What Is Hidden Hearing Loss?

Hearing loss detection and available solutions have grown in leaps and bounds, but a phenomenon known as “hidden hearing loss” remains an audiological mystery to a large degree. Fortunately, new theories about what it is and what causes it, in addition to new technologies to address it, are finally bringing some answers and relief to the many people struggling with its challenges.

What It Is

Hidden hearing loss is not detectable by most hearing tests. While the familiar beeps and tones of traditional hearing tests might be perfectly audible to people with hidden hearing loss, they often struggle to hear speech in noisy environments. In addition to struggling with group interactions and loud public places, those with hidden hearing loss have to cope with the frustration of repeatedly acing hearing tests when they know they are not imagining their difficulties.

Why It’s Hard to Detect

Traditional hearing tests are designed to detect injury to the physical apparatuses of the inner ear, such as the cilia and auditory nerves, which carry sound signals to the brain. Those with hidden hearing loss don’t display such ear damage, and it is thought that the problem might be with the synapses that accept the information and convey it for interpretation. Especially in children, the problem is often misdiagnosed as ADHD or auditory processing disorder, so it is important to find a specialist in hidden hearing loss if you suspect that you are or your child is struggling with it. While synapse loss or damage is not yet directly detectable, new tests are being developed that can detect the manifestations of such synaptic damage.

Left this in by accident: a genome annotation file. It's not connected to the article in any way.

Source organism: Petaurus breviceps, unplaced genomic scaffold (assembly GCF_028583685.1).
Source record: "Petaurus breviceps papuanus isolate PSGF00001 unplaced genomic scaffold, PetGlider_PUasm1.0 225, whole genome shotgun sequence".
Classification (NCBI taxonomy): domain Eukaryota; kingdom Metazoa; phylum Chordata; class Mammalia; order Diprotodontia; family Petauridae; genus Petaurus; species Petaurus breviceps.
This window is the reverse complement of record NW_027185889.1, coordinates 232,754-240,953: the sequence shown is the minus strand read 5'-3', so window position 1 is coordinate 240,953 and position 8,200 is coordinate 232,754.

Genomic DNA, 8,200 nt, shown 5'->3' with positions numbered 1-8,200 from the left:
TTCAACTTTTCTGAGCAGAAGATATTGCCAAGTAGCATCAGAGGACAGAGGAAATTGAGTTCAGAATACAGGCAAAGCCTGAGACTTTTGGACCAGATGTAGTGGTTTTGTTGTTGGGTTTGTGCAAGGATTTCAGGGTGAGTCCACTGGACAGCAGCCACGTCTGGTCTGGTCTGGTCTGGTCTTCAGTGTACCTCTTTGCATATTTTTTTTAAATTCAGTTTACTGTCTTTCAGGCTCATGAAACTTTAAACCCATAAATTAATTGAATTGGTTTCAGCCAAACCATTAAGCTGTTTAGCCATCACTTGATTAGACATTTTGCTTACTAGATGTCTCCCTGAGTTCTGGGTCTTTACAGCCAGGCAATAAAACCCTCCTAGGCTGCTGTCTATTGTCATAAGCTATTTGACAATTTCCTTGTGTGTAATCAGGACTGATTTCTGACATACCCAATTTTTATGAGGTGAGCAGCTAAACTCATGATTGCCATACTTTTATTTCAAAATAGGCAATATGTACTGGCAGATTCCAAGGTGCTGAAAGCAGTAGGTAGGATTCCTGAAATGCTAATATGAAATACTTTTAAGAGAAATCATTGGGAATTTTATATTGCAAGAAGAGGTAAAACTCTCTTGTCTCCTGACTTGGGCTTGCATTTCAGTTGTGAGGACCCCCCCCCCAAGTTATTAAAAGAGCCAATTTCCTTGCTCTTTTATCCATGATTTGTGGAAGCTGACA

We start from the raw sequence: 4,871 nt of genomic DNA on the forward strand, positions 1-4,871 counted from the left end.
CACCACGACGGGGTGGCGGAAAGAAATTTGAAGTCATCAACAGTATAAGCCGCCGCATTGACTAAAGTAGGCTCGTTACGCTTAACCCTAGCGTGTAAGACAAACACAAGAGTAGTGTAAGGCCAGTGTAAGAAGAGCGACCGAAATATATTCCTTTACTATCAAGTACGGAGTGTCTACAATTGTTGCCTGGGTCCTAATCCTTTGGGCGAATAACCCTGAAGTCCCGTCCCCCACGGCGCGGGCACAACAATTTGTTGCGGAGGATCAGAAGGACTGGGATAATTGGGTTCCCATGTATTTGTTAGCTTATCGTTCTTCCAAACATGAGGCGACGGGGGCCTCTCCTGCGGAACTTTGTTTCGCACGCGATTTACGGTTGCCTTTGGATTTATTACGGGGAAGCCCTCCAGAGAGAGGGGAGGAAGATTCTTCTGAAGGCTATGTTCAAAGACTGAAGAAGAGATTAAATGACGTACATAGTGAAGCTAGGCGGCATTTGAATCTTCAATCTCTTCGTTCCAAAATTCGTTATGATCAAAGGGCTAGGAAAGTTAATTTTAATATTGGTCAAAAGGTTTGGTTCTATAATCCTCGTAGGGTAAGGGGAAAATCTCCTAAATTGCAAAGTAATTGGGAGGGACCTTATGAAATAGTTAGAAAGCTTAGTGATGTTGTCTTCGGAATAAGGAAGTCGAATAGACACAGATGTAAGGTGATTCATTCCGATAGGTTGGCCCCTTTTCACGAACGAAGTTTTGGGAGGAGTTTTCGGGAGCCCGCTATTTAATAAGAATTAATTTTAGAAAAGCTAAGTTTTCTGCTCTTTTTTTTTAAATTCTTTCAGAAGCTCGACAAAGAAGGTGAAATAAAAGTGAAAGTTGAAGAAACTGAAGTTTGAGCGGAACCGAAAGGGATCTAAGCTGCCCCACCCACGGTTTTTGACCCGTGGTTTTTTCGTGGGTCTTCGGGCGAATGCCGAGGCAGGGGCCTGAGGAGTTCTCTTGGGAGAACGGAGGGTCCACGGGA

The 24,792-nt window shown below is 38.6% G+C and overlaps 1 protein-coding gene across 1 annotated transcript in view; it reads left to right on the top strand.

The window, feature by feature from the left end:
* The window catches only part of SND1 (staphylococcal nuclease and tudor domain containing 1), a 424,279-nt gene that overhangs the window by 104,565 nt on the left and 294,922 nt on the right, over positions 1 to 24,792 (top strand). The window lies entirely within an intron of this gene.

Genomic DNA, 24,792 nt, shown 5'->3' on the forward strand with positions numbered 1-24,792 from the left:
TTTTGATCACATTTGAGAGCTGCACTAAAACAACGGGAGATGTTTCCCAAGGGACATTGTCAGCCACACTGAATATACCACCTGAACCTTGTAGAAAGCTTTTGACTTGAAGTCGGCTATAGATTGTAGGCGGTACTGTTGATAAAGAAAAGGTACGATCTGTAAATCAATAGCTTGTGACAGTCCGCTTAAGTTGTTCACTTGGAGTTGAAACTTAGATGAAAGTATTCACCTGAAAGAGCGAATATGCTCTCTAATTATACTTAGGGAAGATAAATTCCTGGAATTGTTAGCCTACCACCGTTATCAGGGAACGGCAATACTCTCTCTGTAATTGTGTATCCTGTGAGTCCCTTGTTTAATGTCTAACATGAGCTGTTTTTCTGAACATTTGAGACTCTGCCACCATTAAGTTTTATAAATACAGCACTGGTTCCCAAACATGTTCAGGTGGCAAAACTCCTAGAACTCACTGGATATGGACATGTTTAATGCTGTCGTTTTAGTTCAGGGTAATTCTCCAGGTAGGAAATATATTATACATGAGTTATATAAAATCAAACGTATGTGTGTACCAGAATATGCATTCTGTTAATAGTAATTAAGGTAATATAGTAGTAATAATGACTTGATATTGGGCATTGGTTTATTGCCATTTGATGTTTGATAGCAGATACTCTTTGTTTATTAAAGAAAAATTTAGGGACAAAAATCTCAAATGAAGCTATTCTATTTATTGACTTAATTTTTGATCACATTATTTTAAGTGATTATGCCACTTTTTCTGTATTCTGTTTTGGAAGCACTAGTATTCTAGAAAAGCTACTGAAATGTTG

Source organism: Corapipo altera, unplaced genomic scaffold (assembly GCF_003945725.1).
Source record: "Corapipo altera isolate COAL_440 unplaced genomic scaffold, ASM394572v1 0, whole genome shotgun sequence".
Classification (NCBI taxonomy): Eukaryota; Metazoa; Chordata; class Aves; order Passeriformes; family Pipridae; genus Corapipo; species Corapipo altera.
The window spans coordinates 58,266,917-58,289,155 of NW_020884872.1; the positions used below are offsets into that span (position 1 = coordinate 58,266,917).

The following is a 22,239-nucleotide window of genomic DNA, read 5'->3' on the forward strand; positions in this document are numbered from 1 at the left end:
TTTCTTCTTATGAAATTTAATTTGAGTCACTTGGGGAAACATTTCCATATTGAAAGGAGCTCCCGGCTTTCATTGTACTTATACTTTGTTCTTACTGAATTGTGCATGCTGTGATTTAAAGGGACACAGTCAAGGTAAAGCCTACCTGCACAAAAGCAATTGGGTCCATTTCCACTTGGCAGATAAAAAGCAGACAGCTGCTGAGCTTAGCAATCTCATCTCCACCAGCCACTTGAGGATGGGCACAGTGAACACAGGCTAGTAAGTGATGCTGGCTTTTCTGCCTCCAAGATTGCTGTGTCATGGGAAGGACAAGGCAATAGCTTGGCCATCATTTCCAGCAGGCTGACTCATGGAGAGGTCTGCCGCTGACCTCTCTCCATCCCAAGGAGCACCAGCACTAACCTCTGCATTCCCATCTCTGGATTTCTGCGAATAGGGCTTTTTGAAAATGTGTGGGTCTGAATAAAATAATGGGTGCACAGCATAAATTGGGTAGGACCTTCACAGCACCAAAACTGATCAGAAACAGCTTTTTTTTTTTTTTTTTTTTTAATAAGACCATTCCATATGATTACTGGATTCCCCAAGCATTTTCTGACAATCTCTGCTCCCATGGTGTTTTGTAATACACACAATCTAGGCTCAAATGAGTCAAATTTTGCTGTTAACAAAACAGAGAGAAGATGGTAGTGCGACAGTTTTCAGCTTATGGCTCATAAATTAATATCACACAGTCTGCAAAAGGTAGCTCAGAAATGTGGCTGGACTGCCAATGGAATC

What You Can Do

First, know that you are not alone. Since it often goes unrecognized and untreated, hidden hearing loss can lead to social withdrawal, but a health care professional who is familiar with the problem will be able to suggest ways to cope with the social effects of the condition. Learning to avoid noisy restaurants and large group situations is one strategy, but not always practical for those who regularly attend meetings or work in loud environments.

Thanks to rapid technological advancements, there are now various tools available to assist with hearing in noisy environments. Many hearing aids now have “speech in noise” settings and captioning apps are getting better by the minute. For those who are not yet ready for hearing aids—or as an extra layer of hearing assistance for those who already use MFi hearing aids—Noopl is a useful tool for restaurants, meetings and airports, allowing you to hear through noise with AirPods Pro.

If you suspect you have hidden hearing loss, speak to your doctor about how to find an audiologist trained in the specifics of the problem. While the condition is still “hidden,” it is no longer invisible to professionals.

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